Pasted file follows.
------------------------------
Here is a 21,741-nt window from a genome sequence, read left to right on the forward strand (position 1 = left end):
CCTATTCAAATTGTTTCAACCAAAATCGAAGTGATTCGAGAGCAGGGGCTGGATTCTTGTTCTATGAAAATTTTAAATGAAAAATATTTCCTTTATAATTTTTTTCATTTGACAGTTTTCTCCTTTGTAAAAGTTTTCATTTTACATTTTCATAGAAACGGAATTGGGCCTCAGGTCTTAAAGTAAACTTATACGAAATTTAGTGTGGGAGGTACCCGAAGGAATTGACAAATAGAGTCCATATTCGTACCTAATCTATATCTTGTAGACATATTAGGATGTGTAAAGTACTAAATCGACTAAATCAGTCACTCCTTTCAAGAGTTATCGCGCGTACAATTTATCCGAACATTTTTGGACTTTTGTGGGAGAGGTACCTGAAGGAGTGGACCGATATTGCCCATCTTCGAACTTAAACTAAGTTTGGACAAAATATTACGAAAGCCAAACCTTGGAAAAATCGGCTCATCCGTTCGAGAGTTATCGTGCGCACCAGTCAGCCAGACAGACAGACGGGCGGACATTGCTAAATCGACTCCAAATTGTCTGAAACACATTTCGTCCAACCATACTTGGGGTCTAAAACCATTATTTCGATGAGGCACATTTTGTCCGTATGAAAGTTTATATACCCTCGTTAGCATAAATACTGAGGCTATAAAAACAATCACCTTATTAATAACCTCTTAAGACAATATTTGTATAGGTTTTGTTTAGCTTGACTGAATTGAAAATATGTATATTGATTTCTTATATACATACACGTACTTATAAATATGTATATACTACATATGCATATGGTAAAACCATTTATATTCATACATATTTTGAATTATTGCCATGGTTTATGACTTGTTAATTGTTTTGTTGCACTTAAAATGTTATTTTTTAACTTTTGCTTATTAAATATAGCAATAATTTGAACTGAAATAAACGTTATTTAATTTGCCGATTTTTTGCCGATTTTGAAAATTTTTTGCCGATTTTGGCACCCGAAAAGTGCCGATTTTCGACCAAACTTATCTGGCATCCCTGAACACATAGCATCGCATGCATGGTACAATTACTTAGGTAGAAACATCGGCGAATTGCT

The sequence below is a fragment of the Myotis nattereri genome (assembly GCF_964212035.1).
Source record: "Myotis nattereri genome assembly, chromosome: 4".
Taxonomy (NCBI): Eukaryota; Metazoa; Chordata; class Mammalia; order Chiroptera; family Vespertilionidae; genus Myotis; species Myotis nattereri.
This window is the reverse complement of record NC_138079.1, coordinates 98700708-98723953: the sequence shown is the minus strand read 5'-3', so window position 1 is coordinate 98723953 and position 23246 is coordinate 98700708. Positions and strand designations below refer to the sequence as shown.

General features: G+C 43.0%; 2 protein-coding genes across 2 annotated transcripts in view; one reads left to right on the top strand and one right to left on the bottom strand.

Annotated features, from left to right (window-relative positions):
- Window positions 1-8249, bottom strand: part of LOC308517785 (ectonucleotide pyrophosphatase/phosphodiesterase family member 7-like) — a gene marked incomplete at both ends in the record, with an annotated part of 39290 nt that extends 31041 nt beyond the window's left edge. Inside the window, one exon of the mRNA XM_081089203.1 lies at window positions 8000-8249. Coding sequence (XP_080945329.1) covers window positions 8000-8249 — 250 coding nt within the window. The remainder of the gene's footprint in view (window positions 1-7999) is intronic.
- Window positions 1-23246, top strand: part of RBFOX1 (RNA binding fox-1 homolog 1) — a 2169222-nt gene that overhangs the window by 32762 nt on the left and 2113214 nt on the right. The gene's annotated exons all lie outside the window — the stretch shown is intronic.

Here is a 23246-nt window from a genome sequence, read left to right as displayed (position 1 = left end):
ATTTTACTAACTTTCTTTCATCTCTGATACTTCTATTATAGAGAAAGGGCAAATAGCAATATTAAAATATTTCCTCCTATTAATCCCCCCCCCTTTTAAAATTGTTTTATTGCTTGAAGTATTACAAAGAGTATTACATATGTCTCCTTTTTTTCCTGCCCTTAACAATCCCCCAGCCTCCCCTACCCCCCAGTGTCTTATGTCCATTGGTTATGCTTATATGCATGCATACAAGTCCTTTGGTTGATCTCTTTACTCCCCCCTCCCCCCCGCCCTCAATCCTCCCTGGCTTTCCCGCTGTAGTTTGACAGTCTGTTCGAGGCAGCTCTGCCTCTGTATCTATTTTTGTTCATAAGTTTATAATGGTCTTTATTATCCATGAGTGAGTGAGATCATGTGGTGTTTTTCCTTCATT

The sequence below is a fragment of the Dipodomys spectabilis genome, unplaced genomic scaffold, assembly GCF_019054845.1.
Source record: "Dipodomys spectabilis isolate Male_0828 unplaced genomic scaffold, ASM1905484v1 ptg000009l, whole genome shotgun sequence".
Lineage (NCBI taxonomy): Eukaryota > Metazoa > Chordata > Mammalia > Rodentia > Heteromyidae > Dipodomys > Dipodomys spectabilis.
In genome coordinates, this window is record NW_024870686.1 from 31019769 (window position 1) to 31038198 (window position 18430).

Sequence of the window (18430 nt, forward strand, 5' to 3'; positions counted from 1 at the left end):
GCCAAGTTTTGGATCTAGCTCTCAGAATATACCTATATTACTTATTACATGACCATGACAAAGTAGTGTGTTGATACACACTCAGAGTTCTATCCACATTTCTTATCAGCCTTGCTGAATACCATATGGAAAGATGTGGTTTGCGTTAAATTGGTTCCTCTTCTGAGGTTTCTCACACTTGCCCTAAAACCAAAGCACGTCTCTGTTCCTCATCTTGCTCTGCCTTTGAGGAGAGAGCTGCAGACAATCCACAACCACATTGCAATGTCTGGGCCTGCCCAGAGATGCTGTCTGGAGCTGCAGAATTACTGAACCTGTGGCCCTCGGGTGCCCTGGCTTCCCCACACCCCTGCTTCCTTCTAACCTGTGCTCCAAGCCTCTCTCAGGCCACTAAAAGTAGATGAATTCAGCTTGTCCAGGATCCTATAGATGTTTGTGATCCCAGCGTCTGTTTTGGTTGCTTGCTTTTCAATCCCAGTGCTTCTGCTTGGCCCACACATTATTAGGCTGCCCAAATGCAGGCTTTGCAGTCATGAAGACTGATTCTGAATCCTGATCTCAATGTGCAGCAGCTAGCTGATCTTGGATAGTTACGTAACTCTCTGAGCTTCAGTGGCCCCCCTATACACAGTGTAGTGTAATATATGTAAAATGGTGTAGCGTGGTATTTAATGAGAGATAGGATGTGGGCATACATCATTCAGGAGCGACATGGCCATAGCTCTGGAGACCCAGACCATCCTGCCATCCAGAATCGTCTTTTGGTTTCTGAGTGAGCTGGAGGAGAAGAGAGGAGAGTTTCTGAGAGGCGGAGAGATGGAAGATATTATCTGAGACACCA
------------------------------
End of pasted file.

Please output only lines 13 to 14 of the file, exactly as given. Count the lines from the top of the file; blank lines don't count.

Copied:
The sequence below is a fragment of the Dipodomys spectabilis genome, unplaced genomic scaffold, assembly GCF_019054845.1.
Source record: "Dipodomys spectabilis isolate Male_0828 unplaced genomic scaffold, ASM1905484v1 ptg000009l, whole genome shotgun sequence".